New Orleans: Food Heaven – Cafe Du Monde

We usually avoid the touristy places no matter where we are. You know the ones…the places that are listed in every guidebook as a MUST SEE or MUST DO and when you get there you are all to often sorely disappointed and grumpy that you wasted your time.

Happily, Cafe Du Monde is NOT that type of tourist place -perhaps it is because the locals love it too, and their presence has kept it from becoming just another formerly-interesting-but-now-soul-less place. The cafe is open 24/7 and each time we were there ( it is addictive ) a small gathering of musicians had perched themselves on some rickety, folding chairs on the sidewalk in front of the cafe. From this coveted spot, they entertained the crowd and filled the room with wonderful New Orleans jazz.

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New Orleans:Food Heaven – Brigtsen’s Restaurant

It was serendipity that guided me to make a dinner reservation at Frank Brigtsen’s namesake restaurant Brigtsen’s, and I could not have been happier for the outcome. In fact, the turn of events that lead me to dine at Frank’s is one of those ‘so-much-the-better-for-it experiences’ that we stumble over every once in a while in spite of ourselves. Songwriter Garth Brooks put it simply and well when he sang: ” Sometimes, I thank God for unanswered prayers…”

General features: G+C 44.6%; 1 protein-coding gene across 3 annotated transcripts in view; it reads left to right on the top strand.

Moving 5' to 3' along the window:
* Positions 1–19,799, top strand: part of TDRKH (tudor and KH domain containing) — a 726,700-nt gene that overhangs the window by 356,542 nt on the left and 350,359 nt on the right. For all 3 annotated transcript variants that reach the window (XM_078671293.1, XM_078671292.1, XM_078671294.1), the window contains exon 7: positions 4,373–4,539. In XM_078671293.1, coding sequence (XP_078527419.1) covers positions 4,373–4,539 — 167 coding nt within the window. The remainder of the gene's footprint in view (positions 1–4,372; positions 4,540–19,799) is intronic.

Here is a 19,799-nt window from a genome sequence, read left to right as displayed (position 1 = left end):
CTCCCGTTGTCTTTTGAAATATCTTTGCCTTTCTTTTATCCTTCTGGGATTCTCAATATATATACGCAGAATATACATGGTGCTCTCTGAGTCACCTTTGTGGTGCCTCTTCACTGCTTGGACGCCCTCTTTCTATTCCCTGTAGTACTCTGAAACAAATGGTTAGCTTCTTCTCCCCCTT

Well, that may be a little grand for the point I am trying to make, but you get the idea. Initially I had tried to make a reservation at another upscale, much beloved New Orleans restaurant ( which shall here remain nameless ) for the evening in question, but their rudeness to me on the telephone immediately nixed my enthusiasm for dining there. As I continued plotting our dining course from home, and (after discounting several restaurants whose reputation I feared might be preceeding the goodness of their food) I discovered a mention of Brightsen’s.

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In Good Company – 2008 IACP Cookbook Awards

The 2008 IACP Cookbook Awards Gala on Friday night in New Orleans was colorful and festive. The evening began with a performance by a rockin’ gospel group that got the crowd singing and clapping in spirited New Orleans fashion.

For those of us who were Finalists with nominated books, the cocktail hour prior to the awards ceremony was filled with collegial best wishes and much anticipation. Despite the fact that the room burst into applause and hoots & hollers when the image of the jacket of our book was projected on the screen and our names were called out, the judges had decided differently and the award went to another author.

The book that won in our Single Subject category was the fish book – Fish Forever by Paul Johnson. Not only did that book win our category but it was also chosen as Cookbook of the Year.  Wow – what a sweep for that book. We were able to congratulate Paul in person and wish him endless revisions of his thoughtful book.